Temple of Kalabsha

the site of three re-erected temples saved from the waters. The temples are on an island (fee and special pennit required)
reached by motor-boat. They are just a handful of the southern temples and forts that would have been below the new level of the
lake. Others have gone to countries co-operating in the massive UNESCO rescue operations and a few have been abandoned and are
now under water. Most impressive is the well-preserved Temple of Kalibshah, moved from its original site in 1970 by a team of West German
engineers. The original site of this temple was Kalabshah (ancient Talmis), about 50km S of Aswan. Here the river once wound between
cliffs, the Bab al-Kalabshah, with granite rocks breaking up the surface of the water, making navigation difficult. Talmis was certainly
settled by the 18 Dyn. as Amenhotep II is shown in the outer vestibule of the temple. There was also a statue of Tuthmosis III lying in front of
the temple early in this century, but its present whereabouts is unknown. The temple is built of sandstone blocks and is dedicated to Marul (Gk Mandulis), a Nubian fertility god who is also associated with sun worship; For some reason Wadjet, the goddess of Lower Egypt, is also closely associated with this temple and is represented throughout in the paintings. This temple, a reconstruction by one of
the Ptolemies on an 18 Dyn. foundatio11., was added to by the Romans, perhaps Augustus, but it was never finished. Like Edfii and
Dendarah, it was a healing temple.

description of Kalibshah



An imposing causeway (30.Sm) leads to the front of the temple and the Pylon. This is set slightly askew to the axis of the temple and has
25 steps leading up to the temple platform. The pylon is wellpreserved although it has lost its upper portions, including the cornice. It is undecorated except around the entrance. Outer doorway, the king offers milk to Mandulis and to Osiris and Isis, the king offers Ma”at to Mandulis and Wadjet. The emperor before Mandulis and Augustus before Horus. The entry leads to a colonnaded court, originally with a total of 14 columns on the S, N and E sides. Some of “the colour remains on the inner paintings. Lintel, double scene, the emperor followed by fertility gods and field goddesses offers to Maodulis and Isis. The king with two genii behind him, adores Osiris aiJ.d Horus, the king offers to Isis and Osiris and Isis gives life to Mandulis. The king offers to Mandulis and Horus (right). Graffiti and hawks. The emperor before Mandulis as a child and Isis .  The king purified by Thoth and Horus. Inscription in inferior Greek of Silko, Christian king of the Nobati of Nubia who descended as far as ancient Kalabsha in a successful raid on the Blemmyes. Close to this is a picture of I’\ man (perhaps Silko) in Roman dress, on a horse, receiving a wreath from the winged Victory. Next is an inscribed decree of Aurelius Besarion, governor of Ombos and Elephantine (c AD 248), ordering the expulsion of pigs from the precincts of this temple. A Meroitic inscription of Kharahedeye, King of the Blemmyes. The Hypostyle Hall has eight columns in two transverse rows of four. Some of the paintings are unfinished.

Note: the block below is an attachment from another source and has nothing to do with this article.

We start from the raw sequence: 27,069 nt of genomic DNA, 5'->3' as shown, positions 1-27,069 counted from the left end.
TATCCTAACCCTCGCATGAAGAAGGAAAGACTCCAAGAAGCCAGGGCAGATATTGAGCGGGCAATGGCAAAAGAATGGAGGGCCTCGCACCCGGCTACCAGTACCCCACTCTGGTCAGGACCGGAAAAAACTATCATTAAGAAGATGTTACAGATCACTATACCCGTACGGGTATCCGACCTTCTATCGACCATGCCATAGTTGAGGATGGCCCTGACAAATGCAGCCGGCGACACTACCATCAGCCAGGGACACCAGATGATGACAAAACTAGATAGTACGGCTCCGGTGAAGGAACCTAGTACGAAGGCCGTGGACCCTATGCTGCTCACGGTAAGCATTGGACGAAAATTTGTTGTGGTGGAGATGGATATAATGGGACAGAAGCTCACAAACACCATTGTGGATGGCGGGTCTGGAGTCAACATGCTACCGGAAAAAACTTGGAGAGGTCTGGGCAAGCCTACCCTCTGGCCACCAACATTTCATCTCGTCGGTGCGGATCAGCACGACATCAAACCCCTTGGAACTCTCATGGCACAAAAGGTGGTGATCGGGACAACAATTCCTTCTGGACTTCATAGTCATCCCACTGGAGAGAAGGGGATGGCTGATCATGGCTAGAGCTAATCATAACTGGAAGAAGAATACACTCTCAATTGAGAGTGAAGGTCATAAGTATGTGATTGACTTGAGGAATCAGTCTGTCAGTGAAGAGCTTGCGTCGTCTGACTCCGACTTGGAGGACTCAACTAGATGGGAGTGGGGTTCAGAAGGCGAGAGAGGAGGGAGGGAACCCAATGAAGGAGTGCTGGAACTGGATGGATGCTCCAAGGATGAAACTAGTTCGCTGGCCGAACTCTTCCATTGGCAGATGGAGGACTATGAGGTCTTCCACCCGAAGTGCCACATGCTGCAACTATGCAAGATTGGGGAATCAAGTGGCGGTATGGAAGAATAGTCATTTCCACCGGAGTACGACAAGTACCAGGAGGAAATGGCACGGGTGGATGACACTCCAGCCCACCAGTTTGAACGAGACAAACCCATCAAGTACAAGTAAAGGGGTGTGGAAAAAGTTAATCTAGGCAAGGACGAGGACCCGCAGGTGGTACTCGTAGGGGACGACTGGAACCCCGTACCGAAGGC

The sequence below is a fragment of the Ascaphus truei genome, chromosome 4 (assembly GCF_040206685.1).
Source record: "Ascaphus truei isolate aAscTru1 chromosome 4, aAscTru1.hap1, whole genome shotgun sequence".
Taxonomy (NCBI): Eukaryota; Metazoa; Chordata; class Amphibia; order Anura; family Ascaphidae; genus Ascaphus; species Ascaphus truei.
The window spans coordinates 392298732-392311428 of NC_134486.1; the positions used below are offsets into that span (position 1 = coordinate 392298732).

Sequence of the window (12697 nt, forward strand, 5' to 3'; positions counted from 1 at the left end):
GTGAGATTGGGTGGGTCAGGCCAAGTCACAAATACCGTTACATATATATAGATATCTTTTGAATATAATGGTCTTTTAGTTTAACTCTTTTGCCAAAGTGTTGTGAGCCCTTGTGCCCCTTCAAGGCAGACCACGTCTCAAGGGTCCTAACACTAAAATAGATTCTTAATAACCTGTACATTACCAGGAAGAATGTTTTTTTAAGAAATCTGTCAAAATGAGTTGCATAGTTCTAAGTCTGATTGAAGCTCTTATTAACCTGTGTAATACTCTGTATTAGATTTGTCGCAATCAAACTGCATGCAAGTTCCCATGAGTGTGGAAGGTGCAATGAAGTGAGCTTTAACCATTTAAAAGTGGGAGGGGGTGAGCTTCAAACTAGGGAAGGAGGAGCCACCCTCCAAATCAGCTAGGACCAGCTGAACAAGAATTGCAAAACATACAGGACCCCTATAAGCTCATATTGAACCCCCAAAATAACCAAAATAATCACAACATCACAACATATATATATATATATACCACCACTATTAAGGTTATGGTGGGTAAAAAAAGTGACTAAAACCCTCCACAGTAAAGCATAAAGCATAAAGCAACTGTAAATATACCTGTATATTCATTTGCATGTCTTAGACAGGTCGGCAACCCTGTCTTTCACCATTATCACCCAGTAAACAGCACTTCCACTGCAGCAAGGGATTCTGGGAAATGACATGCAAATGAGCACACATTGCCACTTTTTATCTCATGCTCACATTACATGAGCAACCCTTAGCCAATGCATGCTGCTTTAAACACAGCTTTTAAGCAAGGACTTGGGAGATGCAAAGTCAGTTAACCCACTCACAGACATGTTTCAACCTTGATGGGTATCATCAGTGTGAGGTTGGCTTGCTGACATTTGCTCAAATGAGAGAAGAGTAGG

The king offers crowns to Horus of Edfu and Mandulis, Ptolemy offers field to Isis, Mandulis and Horus, Khnum faces Rec-Harakhte, and Amenhotep II offers wine to Min-Rec and Mandulis. (This suggests that the foundation is in fact New Kingdom.) (1~16) Trajan offers to Mandulis, Isis and Osiris. King (cartouches blank) kills an enemy before Horus, Shu and Tefnut. Offers incense to Mandulis and Wadjet. Processions followed by fertility gods. Beyond this are two vestibules, each with two columns. To the S of each are stairs to the roof, that in the second with a small chapel perhaps dedicated to Osiris. Top register, the king offers wine to Osiris, Isis and a field to Isis and Mandulis. (20) Top and second registers, the king consecrates victims before Isis and offers wine to Osiris. The king holds up sky before Ptah, Sekhmet and Mandulis (?), offers wine and lettuces to Min, Isis and Mandulis. The king offers incense to Mandulis and Wadjet (left), the king offers milk to Osiris-Onnuphris and Isis (right). The emperor offers incense and libation to Osiris, Isis, Horus, Mandulis and Wadjet. Lower register, the emperor offers incense to lion-headed Tutu, and Imhotep. The emperor offers
incense to Mandulis and Wadjet. The Sanctuary is similar in size to the two vestibules and, like them, originally had two columns.
(The king offers crowns to Horus, Hathor and Mandulis. The emperor offers vase to Khnum, Satis and young Mandulis and image to Mut, Horus and Amun-Rec. The emperor offers lotuses to Mandulis and Wadjet, cloth to Mandulis and goddess, and incense to Isis and Horus.  The emperor offers lotuses to Isis and young Horus and milk to Mandulis and Wadjet. Around the temple is an ambulatory. Lion-headed water spouts project from the wall. Surrounding the temple is a thick temenos wall which also encloses
to the SW a small rock-cut Chapel of Dedwen with an open columned forecourt. The only painting is of the king offering wine and incense to
Dedwen, probably a local Nubian deity. Suggestions that this served as a mammisi are not borne out by the paintings. In the NE comer is a
small Chapel, probably predating the present main temple. Although unfinished it seems to be the work of the Ptolemies V and X. Reliefs
show the king offering to the Triad of Elephantine